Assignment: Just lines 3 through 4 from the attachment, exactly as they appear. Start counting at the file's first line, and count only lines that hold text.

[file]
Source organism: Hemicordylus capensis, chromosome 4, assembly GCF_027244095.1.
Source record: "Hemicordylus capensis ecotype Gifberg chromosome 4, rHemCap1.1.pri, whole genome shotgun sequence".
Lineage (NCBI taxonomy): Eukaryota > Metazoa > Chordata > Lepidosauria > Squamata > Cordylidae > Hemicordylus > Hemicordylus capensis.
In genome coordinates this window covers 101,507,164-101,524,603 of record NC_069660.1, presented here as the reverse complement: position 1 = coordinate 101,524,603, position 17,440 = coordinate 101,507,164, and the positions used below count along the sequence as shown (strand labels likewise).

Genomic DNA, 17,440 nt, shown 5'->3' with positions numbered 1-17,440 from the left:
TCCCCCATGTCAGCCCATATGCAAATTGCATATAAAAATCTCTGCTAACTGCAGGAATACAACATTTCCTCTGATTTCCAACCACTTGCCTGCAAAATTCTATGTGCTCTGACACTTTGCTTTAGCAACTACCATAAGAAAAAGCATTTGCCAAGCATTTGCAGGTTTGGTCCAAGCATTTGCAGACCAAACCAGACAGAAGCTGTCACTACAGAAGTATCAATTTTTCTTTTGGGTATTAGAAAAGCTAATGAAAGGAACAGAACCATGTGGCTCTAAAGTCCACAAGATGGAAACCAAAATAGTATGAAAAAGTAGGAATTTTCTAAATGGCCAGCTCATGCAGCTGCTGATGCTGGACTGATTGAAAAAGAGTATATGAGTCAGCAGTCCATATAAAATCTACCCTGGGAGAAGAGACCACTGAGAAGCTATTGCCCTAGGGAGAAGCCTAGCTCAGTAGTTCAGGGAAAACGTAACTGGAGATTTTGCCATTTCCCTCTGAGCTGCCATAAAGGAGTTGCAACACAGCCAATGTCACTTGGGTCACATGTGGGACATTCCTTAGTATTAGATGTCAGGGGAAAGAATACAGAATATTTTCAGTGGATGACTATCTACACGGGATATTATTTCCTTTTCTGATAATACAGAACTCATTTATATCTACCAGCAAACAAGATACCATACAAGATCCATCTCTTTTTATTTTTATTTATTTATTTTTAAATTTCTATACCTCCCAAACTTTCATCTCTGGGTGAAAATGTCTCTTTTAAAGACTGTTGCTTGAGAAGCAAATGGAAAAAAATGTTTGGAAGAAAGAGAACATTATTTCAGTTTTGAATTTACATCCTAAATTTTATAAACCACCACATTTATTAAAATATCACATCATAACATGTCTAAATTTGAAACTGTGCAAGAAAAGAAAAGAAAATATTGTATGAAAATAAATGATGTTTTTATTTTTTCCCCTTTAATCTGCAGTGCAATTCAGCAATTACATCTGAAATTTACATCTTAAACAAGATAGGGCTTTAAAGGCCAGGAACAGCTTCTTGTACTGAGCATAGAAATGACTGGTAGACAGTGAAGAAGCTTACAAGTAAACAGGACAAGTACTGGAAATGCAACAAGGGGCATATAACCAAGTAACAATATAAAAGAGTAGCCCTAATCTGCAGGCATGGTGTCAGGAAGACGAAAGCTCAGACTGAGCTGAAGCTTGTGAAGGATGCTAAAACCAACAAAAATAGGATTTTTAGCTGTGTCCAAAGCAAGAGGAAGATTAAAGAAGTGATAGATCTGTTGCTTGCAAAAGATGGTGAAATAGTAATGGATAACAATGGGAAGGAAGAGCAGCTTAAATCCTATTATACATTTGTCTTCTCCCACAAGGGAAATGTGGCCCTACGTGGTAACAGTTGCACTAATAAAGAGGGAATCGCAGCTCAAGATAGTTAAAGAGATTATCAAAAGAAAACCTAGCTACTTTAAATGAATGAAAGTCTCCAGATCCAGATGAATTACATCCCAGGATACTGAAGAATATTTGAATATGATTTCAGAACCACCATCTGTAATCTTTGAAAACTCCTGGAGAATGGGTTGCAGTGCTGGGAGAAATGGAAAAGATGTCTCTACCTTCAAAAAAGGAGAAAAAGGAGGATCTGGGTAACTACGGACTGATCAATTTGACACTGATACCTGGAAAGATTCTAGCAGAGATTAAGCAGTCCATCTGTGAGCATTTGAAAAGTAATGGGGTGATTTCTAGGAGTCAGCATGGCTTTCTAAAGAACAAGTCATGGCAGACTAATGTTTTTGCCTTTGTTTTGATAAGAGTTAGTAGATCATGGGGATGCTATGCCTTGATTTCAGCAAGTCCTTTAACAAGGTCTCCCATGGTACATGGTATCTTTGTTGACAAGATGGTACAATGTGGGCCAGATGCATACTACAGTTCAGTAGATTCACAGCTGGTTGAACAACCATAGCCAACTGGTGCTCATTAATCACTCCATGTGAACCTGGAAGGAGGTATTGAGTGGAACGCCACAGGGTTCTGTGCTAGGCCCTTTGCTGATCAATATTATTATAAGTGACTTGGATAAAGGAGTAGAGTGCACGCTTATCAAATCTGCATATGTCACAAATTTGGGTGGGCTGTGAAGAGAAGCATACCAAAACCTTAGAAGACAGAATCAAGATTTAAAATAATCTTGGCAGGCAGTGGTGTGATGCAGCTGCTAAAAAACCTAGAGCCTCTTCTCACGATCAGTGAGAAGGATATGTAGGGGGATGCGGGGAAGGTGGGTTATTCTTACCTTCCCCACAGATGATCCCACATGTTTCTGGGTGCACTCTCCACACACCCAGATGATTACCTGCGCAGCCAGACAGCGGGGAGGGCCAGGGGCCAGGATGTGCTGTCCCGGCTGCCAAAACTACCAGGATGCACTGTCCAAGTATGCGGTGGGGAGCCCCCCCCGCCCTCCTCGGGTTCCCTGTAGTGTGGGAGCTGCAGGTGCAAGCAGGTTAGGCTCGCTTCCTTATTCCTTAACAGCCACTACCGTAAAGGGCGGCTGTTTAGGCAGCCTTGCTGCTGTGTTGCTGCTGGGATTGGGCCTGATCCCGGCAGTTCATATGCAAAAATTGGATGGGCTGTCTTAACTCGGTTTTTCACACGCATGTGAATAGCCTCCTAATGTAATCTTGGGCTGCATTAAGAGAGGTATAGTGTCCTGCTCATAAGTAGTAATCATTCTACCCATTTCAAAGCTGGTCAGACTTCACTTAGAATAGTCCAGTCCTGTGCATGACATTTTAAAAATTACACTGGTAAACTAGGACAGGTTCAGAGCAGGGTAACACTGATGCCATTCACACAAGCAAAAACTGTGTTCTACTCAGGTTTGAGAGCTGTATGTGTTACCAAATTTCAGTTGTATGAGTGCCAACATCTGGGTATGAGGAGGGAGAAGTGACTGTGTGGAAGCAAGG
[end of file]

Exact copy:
Lineage (NCBI taxonomy): Eukaryota > Metazoa > Chordata > Lepidosauria > Squamata > Cordylidae > Hemicordylus > Hemicordylus capensis.
In genome coordinates this window covers 101,507,164-101,524,603 of record NC_069660.1, presented here as the reverse complement: position 1 = coordinate 101,524,603, position 17,440 = coordinate 101,507,164, and the positions used below count along the sequence as shown (strand labels likewise).